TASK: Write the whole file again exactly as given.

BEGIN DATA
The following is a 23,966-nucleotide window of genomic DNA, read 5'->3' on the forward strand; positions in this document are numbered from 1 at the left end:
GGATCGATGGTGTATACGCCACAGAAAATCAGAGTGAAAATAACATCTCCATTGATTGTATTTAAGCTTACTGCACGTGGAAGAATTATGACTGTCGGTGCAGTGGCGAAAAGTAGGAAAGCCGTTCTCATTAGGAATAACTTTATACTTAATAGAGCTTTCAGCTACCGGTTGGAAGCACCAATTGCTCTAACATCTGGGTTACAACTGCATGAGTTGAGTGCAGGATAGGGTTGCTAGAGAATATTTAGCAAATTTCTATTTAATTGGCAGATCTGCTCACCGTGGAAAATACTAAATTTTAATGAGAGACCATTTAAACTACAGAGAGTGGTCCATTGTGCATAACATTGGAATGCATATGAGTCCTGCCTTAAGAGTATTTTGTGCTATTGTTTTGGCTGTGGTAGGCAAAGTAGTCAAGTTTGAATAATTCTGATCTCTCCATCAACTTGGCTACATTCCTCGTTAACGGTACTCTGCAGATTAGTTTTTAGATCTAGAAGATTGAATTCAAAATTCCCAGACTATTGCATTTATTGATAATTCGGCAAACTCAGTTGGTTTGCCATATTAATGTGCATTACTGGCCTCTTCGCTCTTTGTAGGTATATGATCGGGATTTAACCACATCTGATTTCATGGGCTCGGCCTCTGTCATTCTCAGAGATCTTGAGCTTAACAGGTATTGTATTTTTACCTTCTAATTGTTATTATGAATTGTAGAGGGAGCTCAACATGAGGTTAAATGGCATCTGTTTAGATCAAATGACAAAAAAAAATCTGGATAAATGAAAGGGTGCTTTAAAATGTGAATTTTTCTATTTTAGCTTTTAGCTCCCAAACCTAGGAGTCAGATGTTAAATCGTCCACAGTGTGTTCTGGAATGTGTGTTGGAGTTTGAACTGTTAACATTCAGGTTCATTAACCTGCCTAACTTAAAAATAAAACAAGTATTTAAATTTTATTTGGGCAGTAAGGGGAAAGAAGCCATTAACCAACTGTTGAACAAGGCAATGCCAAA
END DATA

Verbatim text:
The following is a 23,966-nucleotide window of genomic DNA, read 5'->3' on the forward strand; positions in this document are numbered from 1 at the left end:
GGATCGATGGTGTATACGCCACAGAAAATCAGAGTGAAAATAACATCTCCATTGATTGTATTTAAGCTTACTGCACGTGGAAGAATTATGACTGTCGGTGCAGTGGCGAAAAGTAGGAAAGCCGTTCTCATTAGGAATAACTTTATACTTAATAGAGCTTTCAGCTACCGGTTGGAAGCACCAATTGCTCTAACATCTGGGTTACAACTGCATGAGTTGAGTGCAGGATAGGGTTGCTAGAGAATATTTAGCAAATTTCTATTTAATTGGCAGATCTGCTCACCGTGGAAAATACTAAATTTTAATGAGAGACCATTTAAACTACAGAGAGTGGTCCATTGTGCATAACATTGGAATGCATATGAGTCCTGCCTTAAGAGTATTTTGTGCTATTGTTTTGGCTGTGGTAGGCAAAGTAGTCAAGTTTGAATAATTCTGATCTCTCCATCAACTTGGCTACATTCCTCGTTAACGGTACTCTGCAGATTAGTTTTTAGATCTAGAAGATTGAATTCAAAATTCCCAGACTATTGCATTTATTGATAATTCGGCAAACTCAGTTGGTTTGCCATATTAATGTGCATTACTGGCCTCTTCGCTCTTTGTAGGTATATGATCGGGATTTAACCACATCTGATTTCATGGGCTCGGCCTCTGTCATTCTCAGAGATCTTGAGCTTAACAGGTATTGTATTTTTACCTTCTAATTGTTATTATGAATTGTAGAGGGAGCTCAACATGAGGTTAAATGGCATCTGTTTAGATCAAATGACAAAAAAAAATCTGGATAAATGAAAGGGTGCTTTAAAATGTGAATTTTTCTATTTTAGCTTTTAGCTCCCAAACCTAGGAGTCAGATGTTAAATCGTCCACAGTGTGTTCTGGAATGTGTGTTGGAGTTTGAACTGTTAACATTCAGGTTCATTAACCTGCCTAACTTAAAAATAAAACAAGTATTTAAATTTTATTTGGGCAGTAAGGGGAAAGAAGCCATTAACCAACTGTTGAACAAGGCAATGCCAAA